The Invisible Hand offers a radical departure from the conventional wisdom of economists and economic historians, by showing that 'factor markets' and the economies dominated by them — the market economies — are not modern, but have existed at various times in the past. They rise, stagnate, and decline; and consist of very different combinations of institutions embedded in very different societies. These market economies create flexibility and high mobility in the exchange of land, labour, and capital, and initially they generate economic growth, although they also build on existing social structures, as well as existing exchange and allocation systems. The dynamism that results from the rise of factor markets leads to the rise of new market elites who accumulate land and capital, and use wage labour extensively to make their wealth profitable. In the long term, this creates social polarization and a decline of average welfare. As these new elites gradually translate their economic wealth into political leverage, it also creates institutional sclerosis, and finally makes these markets stagnate or decline again. This process is analysed across the three major, pre-industrial examples of successful market economies in western Eurasia: Iraq in the early Middle Ages, Italy in the high Middle Ages, and the Low Countries in the late Middle Ages and the early modern period, and then parallels drawn to England and the United States in the modern period. These areas successively saw a rapid rise of factor markets and the associated dynamism, followed by stagnation, which enables an in-depth investigation of the causes and results of this process.


Lives of the laureates

Lives of the laureates: Twenty-three Nobel economists/ ed. by Roger W. Spencer and David A. Macpherson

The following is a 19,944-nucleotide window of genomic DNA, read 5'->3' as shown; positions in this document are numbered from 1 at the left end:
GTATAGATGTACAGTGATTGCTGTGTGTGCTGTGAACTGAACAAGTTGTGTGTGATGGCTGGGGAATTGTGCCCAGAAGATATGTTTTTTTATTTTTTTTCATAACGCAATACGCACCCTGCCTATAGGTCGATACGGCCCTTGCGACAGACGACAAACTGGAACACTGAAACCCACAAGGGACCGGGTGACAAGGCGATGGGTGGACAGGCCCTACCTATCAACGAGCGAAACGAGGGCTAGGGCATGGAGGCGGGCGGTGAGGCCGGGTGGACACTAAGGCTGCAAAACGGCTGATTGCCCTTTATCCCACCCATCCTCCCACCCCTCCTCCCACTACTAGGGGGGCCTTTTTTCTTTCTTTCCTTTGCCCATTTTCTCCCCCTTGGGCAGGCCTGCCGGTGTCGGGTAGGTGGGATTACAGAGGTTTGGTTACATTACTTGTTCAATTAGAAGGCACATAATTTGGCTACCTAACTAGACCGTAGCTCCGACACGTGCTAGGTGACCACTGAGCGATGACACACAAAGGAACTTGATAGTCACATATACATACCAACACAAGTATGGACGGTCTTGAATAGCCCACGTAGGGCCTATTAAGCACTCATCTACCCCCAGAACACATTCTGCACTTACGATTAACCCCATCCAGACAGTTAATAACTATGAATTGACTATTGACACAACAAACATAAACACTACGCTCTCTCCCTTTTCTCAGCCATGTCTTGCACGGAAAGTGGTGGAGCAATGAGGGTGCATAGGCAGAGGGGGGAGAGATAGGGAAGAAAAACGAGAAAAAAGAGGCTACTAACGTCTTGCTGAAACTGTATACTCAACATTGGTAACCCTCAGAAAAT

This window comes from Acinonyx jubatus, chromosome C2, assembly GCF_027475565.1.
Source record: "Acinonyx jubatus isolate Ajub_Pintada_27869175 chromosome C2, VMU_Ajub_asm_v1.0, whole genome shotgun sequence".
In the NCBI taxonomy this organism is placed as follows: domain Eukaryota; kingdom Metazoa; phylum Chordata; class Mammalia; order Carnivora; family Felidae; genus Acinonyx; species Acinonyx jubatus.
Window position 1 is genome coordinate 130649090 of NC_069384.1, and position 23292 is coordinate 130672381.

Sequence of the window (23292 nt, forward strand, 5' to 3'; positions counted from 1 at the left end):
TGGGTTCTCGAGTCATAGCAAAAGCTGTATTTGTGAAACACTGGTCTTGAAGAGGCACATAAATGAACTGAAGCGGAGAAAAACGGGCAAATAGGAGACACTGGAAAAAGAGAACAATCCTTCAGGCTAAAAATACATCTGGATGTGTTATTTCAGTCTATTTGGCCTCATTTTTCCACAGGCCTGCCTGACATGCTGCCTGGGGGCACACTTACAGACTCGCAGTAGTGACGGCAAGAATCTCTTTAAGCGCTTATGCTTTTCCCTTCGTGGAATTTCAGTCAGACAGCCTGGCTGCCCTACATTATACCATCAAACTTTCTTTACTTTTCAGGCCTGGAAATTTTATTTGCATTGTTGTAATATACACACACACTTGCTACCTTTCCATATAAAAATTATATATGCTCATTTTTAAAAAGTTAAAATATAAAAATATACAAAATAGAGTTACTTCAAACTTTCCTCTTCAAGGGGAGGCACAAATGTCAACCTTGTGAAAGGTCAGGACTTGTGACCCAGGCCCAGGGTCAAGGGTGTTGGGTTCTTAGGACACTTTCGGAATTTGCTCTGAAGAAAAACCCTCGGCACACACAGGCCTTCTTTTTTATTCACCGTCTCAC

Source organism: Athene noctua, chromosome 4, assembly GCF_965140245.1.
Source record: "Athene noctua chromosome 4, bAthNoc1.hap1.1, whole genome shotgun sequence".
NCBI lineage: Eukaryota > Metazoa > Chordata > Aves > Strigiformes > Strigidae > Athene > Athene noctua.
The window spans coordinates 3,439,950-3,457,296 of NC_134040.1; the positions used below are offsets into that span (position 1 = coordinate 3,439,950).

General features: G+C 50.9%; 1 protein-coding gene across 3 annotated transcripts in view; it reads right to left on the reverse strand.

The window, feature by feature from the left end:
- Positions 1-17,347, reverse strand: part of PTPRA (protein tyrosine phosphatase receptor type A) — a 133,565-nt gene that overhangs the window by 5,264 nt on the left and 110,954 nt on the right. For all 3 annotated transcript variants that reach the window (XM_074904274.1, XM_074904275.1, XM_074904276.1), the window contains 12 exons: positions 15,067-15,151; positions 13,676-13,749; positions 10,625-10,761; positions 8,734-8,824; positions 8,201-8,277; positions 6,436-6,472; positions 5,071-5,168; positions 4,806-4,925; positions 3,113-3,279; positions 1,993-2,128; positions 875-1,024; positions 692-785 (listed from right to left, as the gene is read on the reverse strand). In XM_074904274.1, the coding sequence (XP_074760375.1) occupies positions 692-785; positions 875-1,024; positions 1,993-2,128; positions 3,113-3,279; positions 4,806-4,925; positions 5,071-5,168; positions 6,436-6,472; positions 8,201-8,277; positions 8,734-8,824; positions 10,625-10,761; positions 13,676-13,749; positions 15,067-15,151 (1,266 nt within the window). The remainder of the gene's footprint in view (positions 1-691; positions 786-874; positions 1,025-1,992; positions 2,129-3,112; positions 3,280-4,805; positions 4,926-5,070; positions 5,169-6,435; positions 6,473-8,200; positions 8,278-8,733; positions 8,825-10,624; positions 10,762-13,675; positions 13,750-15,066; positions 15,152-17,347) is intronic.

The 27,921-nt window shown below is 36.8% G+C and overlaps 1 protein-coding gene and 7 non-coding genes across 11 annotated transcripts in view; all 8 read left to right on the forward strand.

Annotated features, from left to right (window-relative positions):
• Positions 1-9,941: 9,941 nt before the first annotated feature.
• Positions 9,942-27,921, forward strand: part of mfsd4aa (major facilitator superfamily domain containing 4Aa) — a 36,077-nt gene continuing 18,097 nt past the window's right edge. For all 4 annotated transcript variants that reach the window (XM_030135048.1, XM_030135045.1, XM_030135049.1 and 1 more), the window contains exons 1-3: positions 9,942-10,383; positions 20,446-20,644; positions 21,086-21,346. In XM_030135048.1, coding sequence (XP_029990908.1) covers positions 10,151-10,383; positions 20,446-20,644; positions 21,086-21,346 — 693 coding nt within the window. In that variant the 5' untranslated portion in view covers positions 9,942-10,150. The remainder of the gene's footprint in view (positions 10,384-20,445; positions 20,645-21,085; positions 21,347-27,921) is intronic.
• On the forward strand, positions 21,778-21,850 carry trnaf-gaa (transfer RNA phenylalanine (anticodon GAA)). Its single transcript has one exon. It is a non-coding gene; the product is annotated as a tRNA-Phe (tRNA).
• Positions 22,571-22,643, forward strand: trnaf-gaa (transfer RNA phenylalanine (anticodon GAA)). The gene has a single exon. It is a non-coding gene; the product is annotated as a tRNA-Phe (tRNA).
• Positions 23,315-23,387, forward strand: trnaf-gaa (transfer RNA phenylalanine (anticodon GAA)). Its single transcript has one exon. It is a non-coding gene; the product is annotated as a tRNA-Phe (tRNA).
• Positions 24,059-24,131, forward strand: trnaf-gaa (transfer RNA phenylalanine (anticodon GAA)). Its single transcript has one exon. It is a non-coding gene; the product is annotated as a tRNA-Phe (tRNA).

Cambridge, US: MIT Press, 2014. 427 p.


Lives of the Laureates offers readers an informal history of modern economic thought as told through autobiographical essays by twenty-three winners of the Nobel Prize in Economics. The essays not only provide unique insights into major economic ideas of our time but also shed light on the processes of intellectual discovery and creativity. This fifth edition adds five recent Nobel laureates to its list of contributors: Vernon L. Smith (2002), Clive W. J. Granger (2003), Edward C. Prescott (2004), Thomas C. Schelling (2005) and Edmund S. Phelps (2006). Also included is the editors' revised afterword, "Lessons from the Laureates."

Lives of the Laureates grows out of a continuing lecture series at Trinity University in San Antonio, which invites Nobelists from American universities to describe their evolution as economists in personal as well as technical terms. Each laureate achieves the goal of clarity without sacrificing inherently difficult content: Kenneth Arrow makes grasping the essentials of his "impossibility theorem" painless; Lawrence Klein clearly presents what goes into econometric "model building"; George Stigler masterfully describes his "information theory"; and so on. These lectures demonstrate the richness and diversity of contemporary economic thought. The reader will find that paths cross in unexpected ways -- that disparate thinkers were often influenced by the same teachers--and that luck as well as hard work plays a role in the process of scientific discovery.